Historian, writer, editor, town supervisor and county legislator Vernon Benjamin was remembered at a memorial celebration in Saugerties on Sunday, September 4. Attendees spoke of Benjamin’s love for the town and county.
Deputy supervisor Leeanne Thornton referred to Benjamin as “The Renaissance Man of Saugerties” in her introduction. “To those who have lived in this community for many, many years, he will always be Buddy,” Thornton said.
Thornton noted Benjamin’s work with then-assemblymember Maurice Hinchey and with other people in government. In addition to his elected offices, Benjamin served for 15 years as chief of operations in Saugerties, a catchall title that meant almost anything. If a supervisor wasn’t sure how to handle a problem, Vernon was the one to turn to, she said.
Benjamin wrote prolifically in many fields, from poetry to short stories to the definitive history of the Hudson Valley. He worked many years as a newspaper reporter and editor.
Publisher Peter Mayer approached him about writing the history of the Hudson Valley until the Civil War. It took him 20 years to write that book, but write it he did. All 6000 copies were sold. He then wrote a second volume on more recent Hudson Valley history
Thornton recalled that Benjamin was “quite the jitterbug at our high-school reunion.”
In the last five or six years of his life, Benjamin became an articulate advocate for saving the Esopus Creek.
The sporting life
Filmmaker Katie Cokinos recalled agreeing to make a film about the Esopus Creek, about which she knew very little. As she delved into her research, she kept hearing Vern Benjamin’s name when she asked about experts.
One day he came to her house, and “spent more than two hours talking about the Esopus Creek, talking about Saugerties,” Cokinos said. “We recorded him, and then we took the recordings and tried to decide what to do with them.”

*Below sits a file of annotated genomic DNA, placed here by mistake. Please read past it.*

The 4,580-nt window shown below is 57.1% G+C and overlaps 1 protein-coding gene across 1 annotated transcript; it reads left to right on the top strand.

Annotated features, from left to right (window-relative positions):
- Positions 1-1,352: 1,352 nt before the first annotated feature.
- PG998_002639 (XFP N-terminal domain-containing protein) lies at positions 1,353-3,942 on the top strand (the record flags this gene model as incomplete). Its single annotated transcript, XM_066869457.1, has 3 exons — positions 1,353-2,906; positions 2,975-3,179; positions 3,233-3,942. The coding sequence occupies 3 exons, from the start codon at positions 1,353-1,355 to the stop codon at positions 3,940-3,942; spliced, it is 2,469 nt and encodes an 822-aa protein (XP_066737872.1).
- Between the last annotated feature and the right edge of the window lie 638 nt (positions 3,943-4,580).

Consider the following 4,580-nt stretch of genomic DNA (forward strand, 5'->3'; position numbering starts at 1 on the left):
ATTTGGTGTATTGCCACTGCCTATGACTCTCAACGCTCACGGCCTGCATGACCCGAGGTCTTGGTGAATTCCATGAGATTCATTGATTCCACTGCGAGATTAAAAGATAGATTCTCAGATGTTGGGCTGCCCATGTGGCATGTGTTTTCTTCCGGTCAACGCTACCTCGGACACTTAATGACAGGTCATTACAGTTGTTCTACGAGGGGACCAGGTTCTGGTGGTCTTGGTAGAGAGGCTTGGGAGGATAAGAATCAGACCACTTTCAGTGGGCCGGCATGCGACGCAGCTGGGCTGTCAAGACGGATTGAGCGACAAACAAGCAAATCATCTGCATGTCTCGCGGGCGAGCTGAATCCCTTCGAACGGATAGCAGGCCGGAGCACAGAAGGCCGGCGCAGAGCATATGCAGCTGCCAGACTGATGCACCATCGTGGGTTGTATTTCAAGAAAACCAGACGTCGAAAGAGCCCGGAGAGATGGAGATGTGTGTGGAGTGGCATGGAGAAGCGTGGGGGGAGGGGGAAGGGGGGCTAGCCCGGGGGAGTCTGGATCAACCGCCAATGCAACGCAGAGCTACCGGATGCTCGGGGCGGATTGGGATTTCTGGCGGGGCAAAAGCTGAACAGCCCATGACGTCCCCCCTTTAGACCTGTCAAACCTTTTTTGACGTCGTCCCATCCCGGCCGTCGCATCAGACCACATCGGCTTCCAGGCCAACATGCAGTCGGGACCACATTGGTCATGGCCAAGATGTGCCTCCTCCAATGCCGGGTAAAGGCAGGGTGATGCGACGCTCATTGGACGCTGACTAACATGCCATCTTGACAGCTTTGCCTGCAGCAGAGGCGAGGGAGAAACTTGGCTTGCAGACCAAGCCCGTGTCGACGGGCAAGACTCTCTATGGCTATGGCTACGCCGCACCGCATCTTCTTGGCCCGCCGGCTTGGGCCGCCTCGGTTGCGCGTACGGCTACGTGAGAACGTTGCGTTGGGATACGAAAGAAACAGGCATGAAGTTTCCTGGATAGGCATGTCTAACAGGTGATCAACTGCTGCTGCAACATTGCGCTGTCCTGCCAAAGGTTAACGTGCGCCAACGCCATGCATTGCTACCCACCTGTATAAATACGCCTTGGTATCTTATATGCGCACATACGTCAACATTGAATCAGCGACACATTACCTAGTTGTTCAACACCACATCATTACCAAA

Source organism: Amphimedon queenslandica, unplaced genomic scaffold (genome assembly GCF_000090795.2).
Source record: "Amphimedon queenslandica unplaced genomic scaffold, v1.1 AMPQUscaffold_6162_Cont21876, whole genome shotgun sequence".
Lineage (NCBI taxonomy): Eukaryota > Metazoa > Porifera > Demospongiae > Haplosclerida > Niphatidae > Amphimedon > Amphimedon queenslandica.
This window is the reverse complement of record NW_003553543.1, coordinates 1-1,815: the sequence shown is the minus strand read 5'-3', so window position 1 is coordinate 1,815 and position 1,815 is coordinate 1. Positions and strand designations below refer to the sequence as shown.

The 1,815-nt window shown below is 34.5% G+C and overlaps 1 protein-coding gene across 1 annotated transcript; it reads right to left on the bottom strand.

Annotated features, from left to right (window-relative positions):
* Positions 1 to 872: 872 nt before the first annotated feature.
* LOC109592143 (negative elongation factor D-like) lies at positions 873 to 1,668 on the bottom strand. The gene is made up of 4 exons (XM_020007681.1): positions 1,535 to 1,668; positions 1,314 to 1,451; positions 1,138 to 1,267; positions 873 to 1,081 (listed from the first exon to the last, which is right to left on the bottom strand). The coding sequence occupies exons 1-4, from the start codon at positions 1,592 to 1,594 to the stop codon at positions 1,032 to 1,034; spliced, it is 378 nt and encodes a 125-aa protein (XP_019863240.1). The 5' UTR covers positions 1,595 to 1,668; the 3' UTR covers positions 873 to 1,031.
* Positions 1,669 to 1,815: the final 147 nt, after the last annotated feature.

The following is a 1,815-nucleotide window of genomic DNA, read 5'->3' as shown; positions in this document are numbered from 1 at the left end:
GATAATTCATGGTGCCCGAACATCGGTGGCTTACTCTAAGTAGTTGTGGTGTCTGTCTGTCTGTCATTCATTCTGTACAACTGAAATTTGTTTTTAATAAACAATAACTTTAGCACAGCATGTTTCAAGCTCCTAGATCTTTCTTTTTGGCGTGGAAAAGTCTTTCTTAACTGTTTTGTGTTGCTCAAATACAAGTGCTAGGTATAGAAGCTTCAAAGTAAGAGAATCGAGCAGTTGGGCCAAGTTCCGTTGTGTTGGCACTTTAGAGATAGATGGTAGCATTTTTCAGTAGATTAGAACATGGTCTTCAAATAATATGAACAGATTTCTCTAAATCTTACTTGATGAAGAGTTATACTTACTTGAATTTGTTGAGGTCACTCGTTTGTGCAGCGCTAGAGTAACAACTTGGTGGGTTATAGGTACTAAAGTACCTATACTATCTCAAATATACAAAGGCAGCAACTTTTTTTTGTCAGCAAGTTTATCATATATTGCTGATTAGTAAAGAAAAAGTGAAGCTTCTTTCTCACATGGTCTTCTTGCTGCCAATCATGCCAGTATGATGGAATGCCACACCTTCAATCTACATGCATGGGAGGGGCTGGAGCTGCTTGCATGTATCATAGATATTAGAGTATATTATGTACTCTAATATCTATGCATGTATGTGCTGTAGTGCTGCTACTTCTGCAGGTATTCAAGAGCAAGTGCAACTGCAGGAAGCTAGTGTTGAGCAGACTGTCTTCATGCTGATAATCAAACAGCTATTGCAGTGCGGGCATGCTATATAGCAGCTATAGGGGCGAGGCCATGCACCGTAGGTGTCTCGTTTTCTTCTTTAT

Cokinos brought outtakes in which Benjamin talked about ice hockey and the league his father played in to the memorial.
Hockey was on all the ponds, Benjamin says in the film. “It wasn’t as organized as baseball, but here it happened between the bridge and this tree. That’s where the game would be.”
Benjamin recalled the breakfasts or morning coffee when the police chief and other teammates would get together at Vernon’s father’s house before the game. Vernon’s father was also the truant officer. Benjamin recalled in the film an occasion when he was across the street from some kids. When his father drew up and called three kids, his father stayed in the driver’s seat looking straight ahead while the kids changed a tire “because if he had seen them he would have had to do something.”
When his father saw a kid playing hooky, Vern said in the film, “He would take him to one of the fishing holes, He used to say if a kid is fishing he’s getting an education.”
Poet and historian
Suzanne Bennett of Shout Out Saugerties said that Benjamin was also a literary writer. But as they looked further into his work, Bennett and Will Nixon were surprised to see how much he had produced in poems, and short stories.
While they knew Vernon Benjamin mainly through his historical and political writing, “Suzanne and I were surprised to find he had a master’s in English and his thesis was on Jean Genet, a French playwright,” said Nixon.